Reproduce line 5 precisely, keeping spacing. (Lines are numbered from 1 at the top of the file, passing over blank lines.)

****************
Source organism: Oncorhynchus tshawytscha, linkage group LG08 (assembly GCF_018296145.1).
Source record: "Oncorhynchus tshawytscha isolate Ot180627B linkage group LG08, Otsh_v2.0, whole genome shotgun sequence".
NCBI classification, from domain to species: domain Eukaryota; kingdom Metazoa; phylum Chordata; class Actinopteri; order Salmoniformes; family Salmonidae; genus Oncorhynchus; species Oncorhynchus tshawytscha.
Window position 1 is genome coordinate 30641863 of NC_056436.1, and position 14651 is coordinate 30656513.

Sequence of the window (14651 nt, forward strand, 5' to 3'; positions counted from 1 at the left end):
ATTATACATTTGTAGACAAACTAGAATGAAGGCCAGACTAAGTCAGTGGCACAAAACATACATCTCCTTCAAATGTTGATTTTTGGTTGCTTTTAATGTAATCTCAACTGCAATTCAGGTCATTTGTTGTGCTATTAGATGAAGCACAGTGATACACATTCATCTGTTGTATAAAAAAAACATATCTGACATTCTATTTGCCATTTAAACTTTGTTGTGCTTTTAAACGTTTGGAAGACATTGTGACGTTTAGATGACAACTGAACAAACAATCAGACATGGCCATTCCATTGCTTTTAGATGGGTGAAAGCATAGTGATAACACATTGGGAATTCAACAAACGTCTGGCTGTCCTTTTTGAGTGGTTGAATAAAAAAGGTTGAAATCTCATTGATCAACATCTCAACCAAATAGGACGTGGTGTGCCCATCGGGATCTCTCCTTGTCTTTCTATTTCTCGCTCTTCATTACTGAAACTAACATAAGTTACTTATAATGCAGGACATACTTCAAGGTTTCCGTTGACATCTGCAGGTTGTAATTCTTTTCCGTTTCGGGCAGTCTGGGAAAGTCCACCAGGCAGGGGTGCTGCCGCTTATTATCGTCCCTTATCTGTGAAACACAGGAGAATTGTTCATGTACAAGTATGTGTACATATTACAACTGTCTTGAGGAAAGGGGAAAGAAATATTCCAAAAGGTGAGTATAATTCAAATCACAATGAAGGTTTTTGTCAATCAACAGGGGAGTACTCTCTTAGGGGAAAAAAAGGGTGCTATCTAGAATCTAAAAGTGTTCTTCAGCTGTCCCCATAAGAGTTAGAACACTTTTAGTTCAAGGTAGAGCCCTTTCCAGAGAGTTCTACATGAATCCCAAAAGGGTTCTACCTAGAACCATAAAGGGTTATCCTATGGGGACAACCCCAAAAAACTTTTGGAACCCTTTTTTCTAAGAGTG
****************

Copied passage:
Sequence of the window (14651 nt, forward strand, 5' to 3'; positions counted from 1 at the left end):